Models of policing

Authored by: R.I. Mawby

Handbook of Policing

Print publication date:  August  2008
Online publication date:  August  2012

Print ISBN: 9781843925002
eBook ISBN: 9780203118238
Adobe ISBN: 9781136308529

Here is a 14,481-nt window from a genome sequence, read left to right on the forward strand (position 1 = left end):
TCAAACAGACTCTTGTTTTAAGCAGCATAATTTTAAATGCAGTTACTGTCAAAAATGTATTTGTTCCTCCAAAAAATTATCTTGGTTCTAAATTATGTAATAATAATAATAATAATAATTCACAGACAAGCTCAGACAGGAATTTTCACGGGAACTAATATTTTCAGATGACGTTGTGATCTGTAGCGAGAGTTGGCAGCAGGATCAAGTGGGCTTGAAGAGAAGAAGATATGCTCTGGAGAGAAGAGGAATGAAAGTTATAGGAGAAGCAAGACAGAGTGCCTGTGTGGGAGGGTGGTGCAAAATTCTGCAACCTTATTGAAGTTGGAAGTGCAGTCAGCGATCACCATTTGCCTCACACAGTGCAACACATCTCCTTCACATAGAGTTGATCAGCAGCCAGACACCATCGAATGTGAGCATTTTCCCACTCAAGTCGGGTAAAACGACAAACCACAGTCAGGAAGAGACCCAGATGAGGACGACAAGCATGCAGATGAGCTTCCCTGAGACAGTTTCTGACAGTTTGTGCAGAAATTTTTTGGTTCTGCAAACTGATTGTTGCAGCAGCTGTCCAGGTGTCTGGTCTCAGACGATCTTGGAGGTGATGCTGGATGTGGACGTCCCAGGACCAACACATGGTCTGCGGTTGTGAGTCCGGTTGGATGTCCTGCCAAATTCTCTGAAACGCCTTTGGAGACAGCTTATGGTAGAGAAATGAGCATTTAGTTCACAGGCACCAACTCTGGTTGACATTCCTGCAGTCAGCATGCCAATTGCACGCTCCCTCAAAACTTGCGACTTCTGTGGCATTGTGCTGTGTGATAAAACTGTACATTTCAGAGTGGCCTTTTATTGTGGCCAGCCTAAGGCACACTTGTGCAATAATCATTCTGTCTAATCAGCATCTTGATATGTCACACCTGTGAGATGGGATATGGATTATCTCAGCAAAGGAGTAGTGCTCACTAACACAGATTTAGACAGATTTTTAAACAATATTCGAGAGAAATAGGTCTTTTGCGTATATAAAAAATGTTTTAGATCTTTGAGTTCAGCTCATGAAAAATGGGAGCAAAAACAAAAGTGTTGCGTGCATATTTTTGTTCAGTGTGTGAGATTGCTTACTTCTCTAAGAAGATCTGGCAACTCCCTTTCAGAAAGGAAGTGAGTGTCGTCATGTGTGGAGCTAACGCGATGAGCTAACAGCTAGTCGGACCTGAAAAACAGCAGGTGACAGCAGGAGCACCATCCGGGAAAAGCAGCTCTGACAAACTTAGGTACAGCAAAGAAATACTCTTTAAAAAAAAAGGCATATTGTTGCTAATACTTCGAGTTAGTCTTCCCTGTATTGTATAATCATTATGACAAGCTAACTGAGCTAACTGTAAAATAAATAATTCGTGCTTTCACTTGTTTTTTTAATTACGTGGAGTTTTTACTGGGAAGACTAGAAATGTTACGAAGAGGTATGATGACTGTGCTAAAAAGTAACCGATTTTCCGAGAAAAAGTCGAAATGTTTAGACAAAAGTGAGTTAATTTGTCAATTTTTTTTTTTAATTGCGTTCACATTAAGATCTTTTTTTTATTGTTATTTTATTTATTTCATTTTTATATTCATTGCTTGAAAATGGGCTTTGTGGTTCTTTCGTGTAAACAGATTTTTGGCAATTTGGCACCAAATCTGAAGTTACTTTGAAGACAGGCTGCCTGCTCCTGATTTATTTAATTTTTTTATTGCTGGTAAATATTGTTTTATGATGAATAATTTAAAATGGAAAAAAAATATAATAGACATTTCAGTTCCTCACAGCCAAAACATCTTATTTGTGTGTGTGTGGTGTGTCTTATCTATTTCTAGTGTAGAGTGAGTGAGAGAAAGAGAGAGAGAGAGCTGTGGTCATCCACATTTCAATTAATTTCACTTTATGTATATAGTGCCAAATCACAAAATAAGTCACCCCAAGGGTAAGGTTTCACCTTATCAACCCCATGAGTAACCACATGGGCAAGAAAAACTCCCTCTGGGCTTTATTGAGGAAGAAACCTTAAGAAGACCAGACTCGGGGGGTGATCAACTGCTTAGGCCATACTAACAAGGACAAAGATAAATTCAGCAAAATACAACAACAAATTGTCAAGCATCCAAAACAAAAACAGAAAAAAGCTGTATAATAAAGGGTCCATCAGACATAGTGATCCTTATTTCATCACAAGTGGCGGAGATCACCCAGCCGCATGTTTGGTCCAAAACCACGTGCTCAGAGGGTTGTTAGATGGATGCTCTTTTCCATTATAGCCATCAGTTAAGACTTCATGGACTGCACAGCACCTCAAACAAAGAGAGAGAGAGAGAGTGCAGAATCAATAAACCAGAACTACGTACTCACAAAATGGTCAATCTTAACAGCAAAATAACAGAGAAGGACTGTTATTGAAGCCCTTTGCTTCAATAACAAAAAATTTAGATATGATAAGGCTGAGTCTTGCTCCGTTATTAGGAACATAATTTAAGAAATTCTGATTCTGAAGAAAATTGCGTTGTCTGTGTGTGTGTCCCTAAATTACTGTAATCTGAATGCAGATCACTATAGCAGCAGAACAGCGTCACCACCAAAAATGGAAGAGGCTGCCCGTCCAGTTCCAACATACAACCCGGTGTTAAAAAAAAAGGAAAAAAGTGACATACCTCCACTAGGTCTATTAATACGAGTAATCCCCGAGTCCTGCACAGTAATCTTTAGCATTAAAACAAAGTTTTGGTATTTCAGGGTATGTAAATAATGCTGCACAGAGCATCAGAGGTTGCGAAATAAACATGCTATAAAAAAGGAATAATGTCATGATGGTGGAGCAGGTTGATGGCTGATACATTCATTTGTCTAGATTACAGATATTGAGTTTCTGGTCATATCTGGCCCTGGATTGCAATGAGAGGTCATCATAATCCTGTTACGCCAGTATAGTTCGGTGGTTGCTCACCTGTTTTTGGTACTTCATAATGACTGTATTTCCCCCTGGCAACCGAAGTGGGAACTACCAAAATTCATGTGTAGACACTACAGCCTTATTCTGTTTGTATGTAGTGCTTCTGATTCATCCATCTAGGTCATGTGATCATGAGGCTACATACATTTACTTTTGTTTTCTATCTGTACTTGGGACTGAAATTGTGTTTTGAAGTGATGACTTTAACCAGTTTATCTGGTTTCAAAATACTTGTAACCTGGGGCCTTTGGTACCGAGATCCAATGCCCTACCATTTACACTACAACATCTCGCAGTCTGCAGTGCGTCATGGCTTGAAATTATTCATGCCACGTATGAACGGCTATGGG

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The police officer on the streets, the representative of an institution known as ‘the police’, is a concept that is familiar to most citizens of modern societies. It is a concept that we take for granted, but at the same time one that incorporates numerous inconsistencies and variations. For example, there is a marked difference between ‘policing’ as a process and ‘the police’ as an organisation. Policing, a term we might apply to the process of preventing and detecting crime and maintaining order, is an activity that might be engaged in by any number of agencies or individuals (see Chapter 7). It is, on the one hand, widely recognised that members of the public, especially victims, engage in policing in so far as they report crimes to the authorities and help identify the perpetrators. On the other hand, the private sector and agencies like Neighbourhood Watch and its less institutionalised (US) cousin, the Guardian Angels, probation officers enforcing drug-testing orders, social workers engaged in child protection work, street wardens employed by local councils and a myriad other agencies engaged in partnership work, co-operate in policing societies. The police as an institution, in contrast, is responsible for a range of services, not all addressing crime and disorder issues, as debates surrounding ‘core issues’ in England and Wales well illustrate (Mawby 2000). Yet the nature and extent of both policing and the police vary between different countries. This chapter focuses on the police as an institution and discusses the extent of this variation and also changes over time. But it also addresses the extent to which global influences, including ‘multilateralization’ (Bayley and Shearing 1996), mean that while police and policing within one country are becoming more diverse, on an international level convergence has occurred.

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